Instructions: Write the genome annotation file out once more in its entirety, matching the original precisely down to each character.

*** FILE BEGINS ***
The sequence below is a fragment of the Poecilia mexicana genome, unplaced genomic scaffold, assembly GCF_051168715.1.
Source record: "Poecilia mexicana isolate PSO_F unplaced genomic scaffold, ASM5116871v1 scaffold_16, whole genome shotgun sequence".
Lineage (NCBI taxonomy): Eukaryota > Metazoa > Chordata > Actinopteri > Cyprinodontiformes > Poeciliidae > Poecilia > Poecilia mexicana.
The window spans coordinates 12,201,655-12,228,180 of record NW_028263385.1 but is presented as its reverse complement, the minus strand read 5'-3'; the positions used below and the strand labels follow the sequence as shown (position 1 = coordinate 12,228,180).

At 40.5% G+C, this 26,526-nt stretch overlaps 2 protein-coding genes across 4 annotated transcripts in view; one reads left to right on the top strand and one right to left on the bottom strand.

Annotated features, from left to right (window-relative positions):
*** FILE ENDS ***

The sequence below is a fragment of the Poecilia mexicana genome, unplaced genomic scaffold, assembly GCF_051168715.1.
Source record: "Poecilia mexicana isolate PSO_F unplaced genomic scaffold, ASM5116871v1 scaffold_16, whole genome shotgun sequence".
Lineage (NCBI taxonomy): Eukaryota > Metazoa > Chordata > Actinopteri > Cyprinodontiformes > Poeciliidae > Poecilia > Poecilia mexicana.
The window spans coordinates 12,201,655-12,228,180 of record NW_028263385.1 but is presented as its reverse complement, the minus strand read 5'-3'; the positions used below and the strand labels follow the sequence as shown (position 1 = coordinate 12,228,180).

At 40.5% G+C, this 26,526-nt stretch overlaps 2 protein-coding genes across 4 annotated transcripts in view; one reads left to right on the top strand and one right to left on the bottom strand.

Annotated features, from left to right (window-relative positions):